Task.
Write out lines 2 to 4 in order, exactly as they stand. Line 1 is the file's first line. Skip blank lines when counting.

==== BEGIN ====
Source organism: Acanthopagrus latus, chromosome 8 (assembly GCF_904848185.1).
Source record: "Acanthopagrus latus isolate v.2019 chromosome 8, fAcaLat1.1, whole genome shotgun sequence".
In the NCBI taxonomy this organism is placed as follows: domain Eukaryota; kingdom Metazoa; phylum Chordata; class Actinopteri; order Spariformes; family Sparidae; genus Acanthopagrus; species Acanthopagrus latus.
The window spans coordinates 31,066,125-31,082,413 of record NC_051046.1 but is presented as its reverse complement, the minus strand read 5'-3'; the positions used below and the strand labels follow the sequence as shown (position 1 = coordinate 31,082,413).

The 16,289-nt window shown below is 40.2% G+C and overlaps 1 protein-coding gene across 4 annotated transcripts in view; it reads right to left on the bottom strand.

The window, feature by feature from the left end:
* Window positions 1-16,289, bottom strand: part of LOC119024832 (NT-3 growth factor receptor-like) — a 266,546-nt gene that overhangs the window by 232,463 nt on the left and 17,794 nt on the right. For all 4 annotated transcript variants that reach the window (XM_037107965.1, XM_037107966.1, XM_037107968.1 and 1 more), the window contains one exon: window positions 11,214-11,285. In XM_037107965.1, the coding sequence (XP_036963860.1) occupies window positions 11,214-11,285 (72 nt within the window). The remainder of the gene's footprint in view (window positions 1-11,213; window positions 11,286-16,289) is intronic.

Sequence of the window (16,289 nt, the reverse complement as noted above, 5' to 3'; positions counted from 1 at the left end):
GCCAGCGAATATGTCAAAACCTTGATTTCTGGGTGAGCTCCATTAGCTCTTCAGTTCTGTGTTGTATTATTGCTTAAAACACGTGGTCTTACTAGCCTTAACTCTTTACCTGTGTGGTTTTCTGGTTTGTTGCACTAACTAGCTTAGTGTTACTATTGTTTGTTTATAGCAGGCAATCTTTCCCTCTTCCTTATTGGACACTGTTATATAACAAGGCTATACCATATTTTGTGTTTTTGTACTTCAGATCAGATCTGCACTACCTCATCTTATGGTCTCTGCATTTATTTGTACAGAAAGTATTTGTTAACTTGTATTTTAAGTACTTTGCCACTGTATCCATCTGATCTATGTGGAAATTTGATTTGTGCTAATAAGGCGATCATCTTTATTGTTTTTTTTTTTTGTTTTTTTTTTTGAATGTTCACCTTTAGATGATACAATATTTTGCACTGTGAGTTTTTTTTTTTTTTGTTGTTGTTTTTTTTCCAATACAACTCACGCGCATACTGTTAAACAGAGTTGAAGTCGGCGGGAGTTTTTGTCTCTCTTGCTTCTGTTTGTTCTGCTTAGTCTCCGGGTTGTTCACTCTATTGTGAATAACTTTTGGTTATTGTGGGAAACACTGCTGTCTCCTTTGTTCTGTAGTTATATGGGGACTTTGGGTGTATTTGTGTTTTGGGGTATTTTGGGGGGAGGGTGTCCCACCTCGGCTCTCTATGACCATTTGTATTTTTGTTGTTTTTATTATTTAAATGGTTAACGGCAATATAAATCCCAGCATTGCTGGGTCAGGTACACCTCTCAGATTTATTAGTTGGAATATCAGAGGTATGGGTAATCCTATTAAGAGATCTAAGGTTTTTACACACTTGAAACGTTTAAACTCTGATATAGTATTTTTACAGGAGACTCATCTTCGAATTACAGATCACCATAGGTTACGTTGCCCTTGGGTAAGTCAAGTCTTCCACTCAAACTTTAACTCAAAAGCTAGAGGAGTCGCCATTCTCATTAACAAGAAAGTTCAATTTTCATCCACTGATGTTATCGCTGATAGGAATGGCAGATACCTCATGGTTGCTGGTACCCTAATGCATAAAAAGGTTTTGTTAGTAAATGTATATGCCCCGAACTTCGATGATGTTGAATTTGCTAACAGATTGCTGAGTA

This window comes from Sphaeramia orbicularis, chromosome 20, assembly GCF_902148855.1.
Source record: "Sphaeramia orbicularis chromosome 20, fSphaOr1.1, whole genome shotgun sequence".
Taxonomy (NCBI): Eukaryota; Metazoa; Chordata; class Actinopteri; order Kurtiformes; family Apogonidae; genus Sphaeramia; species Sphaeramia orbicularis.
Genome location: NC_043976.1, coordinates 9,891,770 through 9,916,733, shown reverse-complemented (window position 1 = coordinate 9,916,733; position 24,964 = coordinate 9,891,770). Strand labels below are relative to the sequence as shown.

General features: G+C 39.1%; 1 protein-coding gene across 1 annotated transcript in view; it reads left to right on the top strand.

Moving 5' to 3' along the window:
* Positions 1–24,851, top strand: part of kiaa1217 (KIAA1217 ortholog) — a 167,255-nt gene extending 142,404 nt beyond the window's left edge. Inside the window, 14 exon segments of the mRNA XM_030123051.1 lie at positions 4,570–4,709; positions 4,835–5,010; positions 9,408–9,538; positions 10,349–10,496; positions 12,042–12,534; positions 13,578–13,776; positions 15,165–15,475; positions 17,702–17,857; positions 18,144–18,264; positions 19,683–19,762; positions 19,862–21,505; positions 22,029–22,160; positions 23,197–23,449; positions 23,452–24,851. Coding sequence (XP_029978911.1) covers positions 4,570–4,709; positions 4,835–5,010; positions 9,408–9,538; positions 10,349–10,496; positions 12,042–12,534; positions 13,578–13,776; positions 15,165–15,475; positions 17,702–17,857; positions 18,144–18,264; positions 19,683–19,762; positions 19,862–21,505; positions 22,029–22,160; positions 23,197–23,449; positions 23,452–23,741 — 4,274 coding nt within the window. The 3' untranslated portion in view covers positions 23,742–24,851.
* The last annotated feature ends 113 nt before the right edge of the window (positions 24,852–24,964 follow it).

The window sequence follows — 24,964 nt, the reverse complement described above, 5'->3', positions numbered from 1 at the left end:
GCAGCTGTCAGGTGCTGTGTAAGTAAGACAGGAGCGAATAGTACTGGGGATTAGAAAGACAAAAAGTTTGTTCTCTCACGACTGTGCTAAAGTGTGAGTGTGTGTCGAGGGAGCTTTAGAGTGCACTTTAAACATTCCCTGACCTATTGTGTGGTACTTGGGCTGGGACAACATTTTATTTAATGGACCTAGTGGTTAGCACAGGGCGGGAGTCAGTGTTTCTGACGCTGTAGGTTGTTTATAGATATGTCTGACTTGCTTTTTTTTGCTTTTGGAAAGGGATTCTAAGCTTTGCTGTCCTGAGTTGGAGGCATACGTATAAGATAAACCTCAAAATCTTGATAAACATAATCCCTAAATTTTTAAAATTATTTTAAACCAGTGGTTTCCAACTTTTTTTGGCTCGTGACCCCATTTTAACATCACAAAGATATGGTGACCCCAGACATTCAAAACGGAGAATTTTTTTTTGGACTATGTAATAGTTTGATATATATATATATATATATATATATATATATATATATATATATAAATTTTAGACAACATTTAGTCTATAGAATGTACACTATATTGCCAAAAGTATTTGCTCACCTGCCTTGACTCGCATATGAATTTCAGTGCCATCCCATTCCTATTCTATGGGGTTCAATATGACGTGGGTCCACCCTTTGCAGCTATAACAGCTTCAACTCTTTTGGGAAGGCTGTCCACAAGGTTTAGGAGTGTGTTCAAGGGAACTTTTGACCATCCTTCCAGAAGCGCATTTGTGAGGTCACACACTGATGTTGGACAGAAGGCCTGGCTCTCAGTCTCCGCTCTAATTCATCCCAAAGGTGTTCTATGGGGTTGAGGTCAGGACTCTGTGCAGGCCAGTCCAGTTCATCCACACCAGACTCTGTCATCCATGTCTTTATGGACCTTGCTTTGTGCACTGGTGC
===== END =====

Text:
Source record: "Acanthopagrus latus isolate v.2019 chromosome 8, fAcaLat1.1, whole genome shotgun sequence".
In the NCBI taxonomy this organism is placed as follows: domain Eukaryota; kingdom Metazoa; phylum Chordata; class Actinopteri; order Spariformes; family Sparidae; genus Acanthopagrus; species Acanthopagrus latus.
The window spans coordinates 31,066,125-31,082,413 of record NC_051046.1 but is presented as its reverse complement, the minus strand read 5'-3'; the positions used below and the strand labels follow the sequence as shown (position 1 = coordinate 31,082,413).